Intrinsic functional connectivity of the anterior cingulate cortex is associated with tolerance to distress

Or Dezachyo, Stas Kozak, Yair Bar-Haim, Nitzan Censor, Eran Dayan*

*Corresponding author for this work

Research output: Contribution to journalArticlepeer-review

5 Scopus citations


The ability to adapt under significant adversity, defined as psychological resilience, is instrumental in preventing stress-related disorders. An important aspect of resilience is the capacity to endure affective distress when in pursuit of goals, also known as distress tolerance. Evidence that links intrinsic baseline interactions within large-scale functional networks with performance under distress remains missing. We hypothesized that the anterior cingulate cortex (ACC) may engage in distress tolerance because of its involvement in attention and emotion regulation. Accordingly, we tested whether behavioral performance under distress is associated with baseline resting-state ACC functional connectivity (FC). Distress tolerance was measured in 97 participants using the behavioral indicator of resiliency to distress (BIRD) task. Analyses contrasted participants who quit the task before its designated termination (n = 51) with those who persisted throughout it (n = 46). Seedbased FC analysis indicated greater connectivity between the ACC and dorsolateral prefrontal cortex (DLPFC) in subjects who persisted throughout the task, along with greater FC between the ACC and the precentral gyrus in those who quit before its termination. The results shed light on the mechanisms underlying interindividual differences in the ability to handle distress.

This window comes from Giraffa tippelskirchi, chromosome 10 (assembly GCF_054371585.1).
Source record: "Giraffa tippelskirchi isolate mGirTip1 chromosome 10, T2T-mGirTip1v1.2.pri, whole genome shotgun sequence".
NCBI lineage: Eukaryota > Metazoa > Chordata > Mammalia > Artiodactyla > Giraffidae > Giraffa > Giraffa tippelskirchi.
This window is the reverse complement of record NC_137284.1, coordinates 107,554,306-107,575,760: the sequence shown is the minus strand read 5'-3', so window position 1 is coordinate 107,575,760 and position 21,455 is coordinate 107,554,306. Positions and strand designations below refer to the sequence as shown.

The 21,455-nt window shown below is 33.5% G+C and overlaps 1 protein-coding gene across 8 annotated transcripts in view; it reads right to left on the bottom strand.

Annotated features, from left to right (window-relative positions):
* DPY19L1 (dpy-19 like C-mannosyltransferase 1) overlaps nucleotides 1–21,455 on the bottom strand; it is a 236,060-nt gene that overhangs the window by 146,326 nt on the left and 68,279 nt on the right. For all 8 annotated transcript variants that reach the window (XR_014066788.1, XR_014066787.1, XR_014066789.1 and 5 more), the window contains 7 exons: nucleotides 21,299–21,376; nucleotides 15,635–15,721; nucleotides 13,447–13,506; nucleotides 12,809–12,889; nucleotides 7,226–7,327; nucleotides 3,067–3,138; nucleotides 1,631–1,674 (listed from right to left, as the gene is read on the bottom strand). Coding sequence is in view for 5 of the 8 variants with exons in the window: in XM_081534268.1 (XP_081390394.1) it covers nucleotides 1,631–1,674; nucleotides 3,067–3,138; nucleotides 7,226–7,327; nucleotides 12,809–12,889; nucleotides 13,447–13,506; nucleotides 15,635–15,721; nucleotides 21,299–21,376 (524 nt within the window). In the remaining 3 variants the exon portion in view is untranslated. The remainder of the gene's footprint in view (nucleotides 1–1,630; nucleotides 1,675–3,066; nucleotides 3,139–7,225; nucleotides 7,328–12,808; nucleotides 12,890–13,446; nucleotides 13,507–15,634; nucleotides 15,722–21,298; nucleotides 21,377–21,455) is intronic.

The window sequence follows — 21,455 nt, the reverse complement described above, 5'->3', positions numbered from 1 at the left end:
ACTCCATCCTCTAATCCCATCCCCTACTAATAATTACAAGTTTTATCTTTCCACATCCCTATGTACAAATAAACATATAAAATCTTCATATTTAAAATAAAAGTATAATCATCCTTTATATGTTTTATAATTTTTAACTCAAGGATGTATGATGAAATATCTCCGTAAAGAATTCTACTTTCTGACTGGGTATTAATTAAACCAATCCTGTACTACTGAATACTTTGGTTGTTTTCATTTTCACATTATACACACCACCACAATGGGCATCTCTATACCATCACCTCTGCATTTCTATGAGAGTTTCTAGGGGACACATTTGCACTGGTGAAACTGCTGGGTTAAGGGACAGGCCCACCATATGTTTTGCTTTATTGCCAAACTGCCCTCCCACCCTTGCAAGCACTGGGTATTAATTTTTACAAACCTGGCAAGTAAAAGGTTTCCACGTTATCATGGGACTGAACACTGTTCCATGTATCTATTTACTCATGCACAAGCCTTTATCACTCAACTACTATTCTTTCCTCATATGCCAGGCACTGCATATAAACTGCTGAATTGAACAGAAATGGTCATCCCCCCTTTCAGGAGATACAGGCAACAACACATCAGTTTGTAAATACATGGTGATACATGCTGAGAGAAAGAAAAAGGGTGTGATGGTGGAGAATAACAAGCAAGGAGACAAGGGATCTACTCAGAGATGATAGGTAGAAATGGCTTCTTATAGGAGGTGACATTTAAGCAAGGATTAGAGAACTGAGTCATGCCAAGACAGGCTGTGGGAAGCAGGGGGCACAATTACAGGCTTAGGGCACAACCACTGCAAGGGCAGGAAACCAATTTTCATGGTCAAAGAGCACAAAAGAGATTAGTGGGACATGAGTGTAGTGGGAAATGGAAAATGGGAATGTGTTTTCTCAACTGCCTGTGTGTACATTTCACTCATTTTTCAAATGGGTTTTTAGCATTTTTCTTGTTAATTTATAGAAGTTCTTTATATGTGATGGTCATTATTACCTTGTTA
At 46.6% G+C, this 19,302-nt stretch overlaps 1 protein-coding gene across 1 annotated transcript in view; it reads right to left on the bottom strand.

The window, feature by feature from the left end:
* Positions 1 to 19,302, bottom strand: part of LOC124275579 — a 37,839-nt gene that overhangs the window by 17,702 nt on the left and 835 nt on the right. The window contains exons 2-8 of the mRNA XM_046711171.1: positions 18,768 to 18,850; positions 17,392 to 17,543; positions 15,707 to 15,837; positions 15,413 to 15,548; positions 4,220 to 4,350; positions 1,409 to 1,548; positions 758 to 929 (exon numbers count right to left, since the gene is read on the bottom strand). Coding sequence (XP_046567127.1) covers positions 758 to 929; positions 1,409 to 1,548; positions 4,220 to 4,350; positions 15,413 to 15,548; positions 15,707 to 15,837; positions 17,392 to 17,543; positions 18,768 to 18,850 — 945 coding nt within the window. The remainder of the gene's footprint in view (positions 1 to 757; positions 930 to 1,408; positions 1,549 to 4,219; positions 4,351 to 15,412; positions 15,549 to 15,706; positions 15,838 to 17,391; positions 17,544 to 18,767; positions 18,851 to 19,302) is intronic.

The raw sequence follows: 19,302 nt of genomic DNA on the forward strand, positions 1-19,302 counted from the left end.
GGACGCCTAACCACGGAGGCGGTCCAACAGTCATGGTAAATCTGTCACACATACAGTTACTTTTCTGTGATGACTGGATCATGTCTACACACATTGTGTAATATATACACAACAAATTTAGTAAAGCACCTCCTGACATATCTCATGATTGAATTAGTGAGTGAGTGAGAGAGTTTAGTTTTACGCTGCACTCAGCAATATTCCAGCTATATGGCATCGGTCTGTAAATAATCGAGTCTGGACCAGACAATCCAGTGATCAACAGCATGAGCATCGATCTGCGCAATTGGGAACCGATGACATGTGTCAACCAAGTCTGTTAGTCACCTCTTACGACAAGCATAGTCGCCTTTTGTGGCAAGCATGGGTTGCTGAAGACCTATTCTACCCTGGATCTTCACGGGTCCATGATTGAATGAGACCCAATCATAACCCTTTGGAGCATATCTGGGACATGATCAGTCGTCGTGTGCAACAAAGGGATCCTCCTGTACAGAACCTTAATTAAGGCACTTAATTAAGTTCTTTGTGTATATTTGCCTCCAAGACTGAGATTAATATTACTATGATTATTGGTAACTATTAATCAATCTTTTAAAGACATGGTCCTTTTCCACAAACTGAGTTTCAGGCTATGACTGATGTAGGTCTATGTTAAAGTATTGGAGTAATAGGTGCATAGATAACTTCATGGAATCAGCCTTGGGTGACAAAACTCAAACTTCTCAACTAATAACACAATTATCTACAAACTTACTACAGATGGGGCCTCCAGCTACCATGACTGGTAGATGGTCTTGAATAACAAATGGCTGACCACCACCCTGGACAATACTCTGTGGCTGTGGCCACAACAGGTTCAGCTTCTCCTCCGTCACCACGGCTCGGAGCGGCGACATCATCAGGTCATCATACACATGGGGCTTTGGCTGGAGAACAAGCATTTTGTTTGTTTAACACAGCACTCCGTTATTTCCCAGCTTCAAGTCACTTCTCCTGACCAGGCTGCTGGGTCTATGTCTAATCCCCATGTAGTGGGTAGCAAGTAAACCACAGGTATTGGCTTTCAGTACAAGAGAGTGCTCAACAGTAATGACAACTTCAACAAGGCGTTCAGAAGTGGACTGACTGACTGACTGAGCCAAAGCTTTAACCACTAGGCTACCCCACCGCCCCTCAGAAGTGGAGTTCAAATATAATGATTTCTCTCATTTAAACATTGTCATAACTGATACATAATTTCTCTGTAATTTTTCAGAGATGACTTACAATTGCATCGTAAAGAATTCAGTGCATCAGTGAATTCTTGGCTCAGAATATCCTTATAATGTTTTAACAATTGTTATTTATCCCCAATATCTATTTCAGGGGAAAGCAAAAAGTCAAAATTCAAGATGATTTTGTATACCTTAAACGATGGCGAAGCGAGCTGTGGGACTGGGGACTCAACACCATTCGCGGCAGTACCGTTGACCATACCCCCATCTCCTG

Original languageEnglish
Article numberENEURO.0277-21.2021
Issue number5
StatePublished - 1 Sep 2021


  • ACC
  • Distress tolerance
  • Functional connectivity
  • Functional networks
  • Resilience


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